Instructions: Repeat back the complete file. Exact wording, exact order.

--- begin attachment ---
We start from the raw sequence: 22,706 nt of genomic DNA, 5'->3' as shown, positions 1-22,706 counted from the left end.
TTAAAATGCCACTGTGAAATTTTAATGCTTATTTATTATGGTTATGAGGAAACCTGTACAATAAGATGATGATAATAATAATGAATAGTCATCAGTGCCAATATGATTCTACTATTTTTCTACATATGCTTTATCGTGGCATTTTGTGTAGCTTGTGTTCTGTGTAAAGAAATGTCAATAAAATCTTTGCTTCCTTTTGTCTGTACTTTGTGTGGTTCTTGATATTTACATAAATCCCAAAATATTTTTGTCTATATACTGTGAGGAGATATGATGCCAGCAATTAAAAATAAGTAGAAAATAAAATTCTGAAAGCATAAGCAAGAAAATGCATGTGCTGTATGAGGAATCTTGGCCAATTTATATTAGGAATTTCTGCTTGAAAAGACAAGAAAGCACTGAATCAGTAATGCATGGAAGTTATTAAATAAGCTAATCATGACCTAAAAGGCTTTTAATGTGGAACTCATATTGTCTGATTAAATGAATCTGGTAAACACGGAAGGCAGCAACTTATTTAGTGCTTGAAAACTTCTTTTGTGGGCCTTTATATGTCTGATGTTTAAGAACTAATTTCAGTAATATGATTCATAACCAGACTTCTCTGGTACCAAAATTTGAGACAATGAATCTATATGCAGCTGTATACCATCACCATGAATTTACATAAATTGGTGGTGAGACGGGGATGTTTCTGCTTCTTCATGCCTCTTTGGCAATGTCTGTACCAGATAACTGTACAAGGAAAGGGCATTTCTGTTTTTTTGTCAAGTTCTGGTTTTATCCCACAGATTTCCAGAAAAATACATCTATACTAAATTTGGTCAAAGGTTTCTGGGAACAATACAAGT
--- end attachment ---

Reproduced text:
We start from the raw sequence: 22,706 nt of genomic DNA, 5'->3' as shown, positions 1-22,706 counted from the left end.
TTAAAATGCCACTGTGAAATTTTAATGCTTATTTATTATGGTTATGAGGAAACCTGTACAATAAGATGATGATAATAATAATGAATAGTCATCAGTGCCAATATGATTCTACTATTTTTCTACATATGCTTTATCGTGGCATTTTGTGTAGCTTGTGTTCTGTGTAAAGAAATGTCAATAAAATCTTTGCTTCCTTTTGTCTGTACTTTGTGTGGTTCTTGATATTTACATAAATCCCAAAATATTTTTGTCTATATACTGTGAGGAGATATGATGCCAGCAATTAAAAATAAGTAGAAAATAAAATTCTGAAAGCATAAGCAAGAAAATGCATGTGCTGTATGAGGAATCTTGGCCAATTTATATTAGGAATTTCTGCTTGAAAAGACAAGAAAGCACTGAATCAGTAATGCATGGAAGTTATTAAATAAGCTAATCATGACCTAAAAGGCTTTTAATGTGGAACTCATATTGTCTGATTAAATGAATCTGGTAAACACGGAAGGCAGCAACTTATTTAGTGCTTGAAAACTTCTTTTGTGGGCCTTTATATGTCTGATGTTTAAGAACTAATTTCAGTAATATGATTCATAACCAGACTTCTCTGGTACCAAAATTTGAGACAATGAATCTATATGCAGCTGTATACCATCACCATGAATTTACATAAATTGGTGGTGAGACGGGGATGTTTCTGCTTCTTCATGCCTCTTTGGCAATGTCTGTACCAGATAACTGTACAAGGAAAGGGCATTTCTGTTTTTTTGTCAAGTTCTGGTTTTATCCCACAGATTTCCAGAAAAATACATCTATACTAAATTTGGTCAAAGGTTTCTGGGAACAATACAAGT